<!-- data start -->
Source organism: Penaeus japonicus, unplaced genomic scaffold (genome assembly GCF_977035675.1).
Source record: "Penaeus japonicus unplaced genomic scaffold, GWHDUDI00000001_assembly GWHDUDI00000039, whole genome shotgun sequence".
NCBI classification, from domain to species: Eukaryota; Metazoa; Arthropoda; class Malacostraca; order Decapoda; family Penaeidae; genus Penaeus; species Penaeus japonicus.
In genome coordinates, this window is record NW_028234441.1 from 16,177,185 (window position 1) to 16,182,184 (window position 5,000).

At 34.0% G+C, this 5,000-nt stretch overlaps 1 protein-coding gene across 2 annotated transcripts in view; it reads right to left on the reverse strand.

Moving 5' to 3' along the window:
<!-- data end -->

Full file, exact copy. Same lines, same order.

Source organism: Penaeus japonicus, unplaced genomic scaffold (genome assembly GCF_977035675.1).
Source record: "Penaeus japonicus unplaced genomic scaffold, GWHDUDI00000001_assembly GWHDUDI00000039, whole genome shotgun sequence".
NCBI classification, from domain to species: Eukaryota; Metazoa; Arthropoda; class Malacostraca; order Decapoda; family Penaeidae; genus Penaeus; species Penaeus japonicus.
In genome coordinates, this window is record NW_028234441.1 from 16,177,185 (window position 1) to 16,182,184 (window position 5,000).

At 34.0% G+C, this 5,000-nt stretch overlaps 1 protein-coding gene across 2 annotated transcripts in view; it reads right to left on the reverse strand.

Moving 5' to 3' along the window: